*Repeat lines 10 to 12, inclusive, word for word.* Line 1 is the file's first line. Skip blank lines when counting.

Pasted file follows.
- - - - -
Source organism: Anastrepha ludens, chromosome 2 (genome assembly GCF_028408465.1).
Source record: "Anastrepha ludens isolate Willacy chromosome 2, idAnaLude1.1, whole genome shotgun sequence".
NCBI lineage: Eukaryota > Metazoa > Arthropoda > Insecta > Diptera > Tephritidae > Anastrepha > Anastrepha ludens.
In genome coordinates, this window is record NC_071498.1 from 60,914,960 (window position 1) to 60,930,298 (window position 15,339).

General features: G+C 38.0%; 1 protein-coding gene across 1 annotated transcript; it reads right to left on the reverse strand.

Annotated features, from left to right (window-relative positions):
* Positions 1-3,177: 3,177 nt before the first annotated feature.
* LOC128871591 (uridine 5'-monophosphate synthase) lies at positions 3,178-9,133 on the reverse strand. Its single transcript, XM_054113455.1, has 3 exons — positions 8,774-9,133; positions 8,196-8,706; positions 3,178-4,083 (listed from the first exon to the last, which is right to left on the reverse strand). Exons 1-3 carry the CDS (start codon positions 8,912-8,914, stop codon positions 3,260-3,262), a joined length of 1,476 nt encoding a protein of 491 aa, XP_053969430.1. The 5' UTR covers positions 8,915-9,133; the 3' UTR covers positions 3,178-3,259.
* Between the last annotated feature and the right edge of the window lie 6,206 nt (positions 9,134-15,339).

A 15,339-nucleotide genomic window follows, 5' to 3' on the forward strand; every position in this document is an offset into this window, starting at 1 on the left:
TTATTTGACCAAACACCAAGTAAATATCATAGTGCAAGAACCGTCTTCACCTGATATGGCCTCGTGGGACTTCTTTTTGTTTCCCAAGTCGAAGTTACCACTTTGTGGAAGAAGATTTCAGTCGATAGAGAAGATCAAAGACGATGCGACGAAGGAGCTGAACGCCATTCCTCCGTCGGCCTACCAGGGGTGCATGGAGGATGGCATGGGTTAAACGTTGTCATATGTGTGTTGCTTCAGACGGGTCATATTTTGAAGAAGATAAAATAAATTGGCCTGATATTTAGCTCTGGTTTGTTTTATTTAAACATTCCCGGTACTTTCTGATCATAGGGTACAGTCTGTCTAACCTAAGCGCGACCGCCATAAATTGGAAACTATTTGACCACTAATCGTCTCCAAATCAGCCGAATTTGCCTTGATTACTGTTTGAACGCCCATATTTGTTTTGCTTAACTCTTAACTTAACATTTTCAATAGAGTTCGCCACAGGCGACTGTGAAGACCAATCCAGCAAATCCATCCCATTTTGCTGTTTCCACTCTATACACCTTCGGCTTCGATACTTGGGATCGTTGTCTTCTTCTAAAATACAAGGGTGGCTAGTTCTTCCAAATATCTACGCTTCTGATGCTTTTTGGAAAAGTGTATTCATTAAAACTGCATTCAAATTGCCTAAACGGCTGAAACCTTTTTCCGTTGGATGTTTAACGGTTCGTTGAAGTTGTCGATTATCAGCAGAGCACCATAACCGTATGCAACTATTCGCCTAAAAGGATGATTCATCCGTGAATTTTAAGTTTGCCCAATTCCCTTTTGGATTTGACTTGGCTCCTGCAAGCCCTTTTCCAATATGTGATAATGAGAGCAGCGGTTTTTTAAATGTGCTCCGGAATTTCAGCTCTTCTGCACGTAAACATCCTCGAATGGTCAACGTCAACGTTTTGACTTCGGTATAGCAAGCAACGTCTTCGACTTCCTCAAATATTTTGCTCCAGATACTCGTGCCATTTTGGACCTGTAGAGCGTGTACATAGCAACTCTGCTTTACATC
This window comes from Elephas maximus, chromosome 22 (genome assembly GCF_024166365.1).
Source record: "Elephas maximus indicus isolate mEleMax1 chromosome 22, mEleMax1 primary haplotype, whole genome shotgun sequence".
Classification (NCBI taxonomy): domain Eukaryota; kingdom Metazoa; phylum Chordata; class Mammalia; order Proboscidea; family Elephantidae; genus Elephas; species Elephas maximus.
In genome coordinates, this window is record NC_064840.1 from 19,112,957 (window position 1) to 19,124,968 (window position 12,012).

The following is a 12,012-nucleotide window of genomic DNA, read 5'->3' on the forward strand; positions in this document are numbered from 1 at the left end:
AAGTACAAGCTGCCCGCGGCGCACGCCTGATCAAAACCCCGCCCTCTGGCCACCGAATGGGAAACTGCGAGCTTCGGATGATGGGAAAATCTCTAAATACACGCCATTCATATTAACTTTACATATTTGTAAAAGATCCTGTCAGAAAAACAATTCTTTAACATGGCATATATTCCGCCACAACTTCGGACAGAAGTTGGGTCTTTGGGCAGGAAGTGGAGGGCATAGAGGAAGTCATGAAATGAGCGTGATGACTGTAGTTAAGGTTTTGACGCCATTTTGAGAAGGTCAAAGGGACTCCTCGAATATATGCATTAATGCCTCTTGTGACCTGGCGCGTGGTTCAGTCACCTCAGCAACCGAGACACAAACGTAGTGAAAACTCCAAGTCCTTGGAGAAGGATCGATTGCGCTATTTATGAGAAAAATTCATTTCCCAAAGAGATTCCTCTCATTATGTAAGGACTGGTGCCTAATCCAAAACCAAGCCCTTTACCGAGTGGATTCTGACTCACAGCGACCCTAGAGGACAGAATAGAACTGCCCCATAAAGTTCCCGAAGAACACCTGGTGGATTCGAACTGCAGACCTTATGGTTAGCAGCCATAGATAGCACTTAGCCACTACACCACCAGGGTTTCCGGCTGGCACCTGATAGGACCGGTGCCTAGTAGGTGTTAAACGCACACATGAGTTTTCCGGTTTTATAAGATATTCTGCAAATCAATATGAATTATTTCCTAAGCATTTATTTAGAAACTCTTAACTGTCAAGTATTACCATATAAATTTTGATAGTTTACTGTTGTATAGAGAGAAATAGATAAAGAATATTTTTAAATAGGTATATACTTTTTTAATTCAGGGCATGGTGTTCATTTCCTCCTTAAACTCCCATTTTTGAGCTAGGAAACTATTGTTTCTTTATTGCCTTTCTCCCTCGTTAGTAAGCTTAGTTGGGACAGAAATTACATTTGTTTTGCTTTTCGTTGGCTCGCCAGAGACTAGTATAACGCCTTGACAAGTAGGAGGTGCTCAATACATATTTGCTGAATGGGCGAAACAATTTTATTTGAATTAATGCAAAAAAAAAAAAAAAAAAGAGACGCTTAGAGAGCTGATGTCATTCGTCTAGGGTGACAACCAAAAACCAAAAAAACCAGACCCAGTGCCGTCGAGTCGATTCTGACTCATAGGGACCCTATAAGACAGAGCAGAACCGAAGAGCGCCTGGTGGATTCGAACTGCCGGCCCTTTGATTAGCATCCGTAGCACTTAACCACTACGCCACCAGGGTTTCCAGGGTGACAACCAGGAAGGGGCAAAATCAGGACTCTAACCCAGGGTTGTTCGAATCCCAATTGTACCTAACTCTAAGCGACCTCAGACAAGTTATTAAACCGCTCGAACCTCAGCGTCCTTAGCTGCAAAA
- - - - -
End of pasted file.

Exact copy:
A 15,339-nucleotide genomic window follows, 5' to 3' on the forward strand; every position in this document is an offset into this window, starting at 1 on the left:
TTATTTGACCAAACACCAAGTAAATATCATAGTGCAAGAACCGTCTTCACCTGATATGGCCTCGTGGGACTTCTTTTTGTTTCCCAAGTCGAAGTTACCACTTTGTGGAAGAAGATTTCAGTCGATAGAGAAGATCAAAGACGATGCGACGAAGGAGCTGAACGCCATTCCTCCGTCGGCCTACCAGGGGTGCATGGAGGATGGCATGGGTTAAACGTTGTCATATGTGTGTTGCTTCAGACGGGTCATATTTTGAAGAAGATAAAATAAATTGGCCTGATATTTAGCTCTGGTTTGTTTTATTTAAACATTCCCGGTACTTTCTGATCATAGGGTACAGTCTGTCTAACCTAAGCGCGACCGCCATAAATTGGAAACTATTTGACCACTAATCGTCTCCAAATCAGCCGAATTTGCCTTGATTACTGTTTGAACGCCCATATTTGTTTTGCTTAACTCTTAACTTAACATTTTCAATAGAGTTCGCCACAGGCGACTGTGAAGACCAATCCAGCAAATCCATCCCATTTTGCTGTTTCCACTCTATACACCTTCGGCTTCGATACTTGGGATCGTTGTCTTCTTCTAAAATACAAGGGTGGCTAGTTCTTCCAAATATCTACGCTTCTGATGCTTTTTGGAAAAGTGTATTCATTAAAACTGCATTCAAATTGCCTAAACGGCTGAAACCTTTTTCCGTTGGATGTTTAACGGTTCGTTGAAGTTGTCGATTATCAGCAGAGCACCATAACCGTATGCAACTATTCGCCTAAAAGGATGATTCATCCGTGAATTTTAAGTTTGCCCAATTCCCTTTTGGATTTGACTTGGCTCCTGCAAGCCCTTTTCCAATATGTGATAATGAGAGCAGCGGTTTTTTAAATGTGCTCCGGAATTTCAGCTCTTCTGCACGTAAACATCCTCGAATGGTCAACGTCAACGTTTTGACTTCGGTATAGCAAGCAACGTCTTCGACTTCCTCAAATATTTTGCTCCAGATACTCGTGCCATTTTGGACCTGTAGAGCGTGTACATAGCAACTCTGCTTTACATC
This window comes from Elephas maximus, chromosome 22 (genome assembly GCF_024166365.1).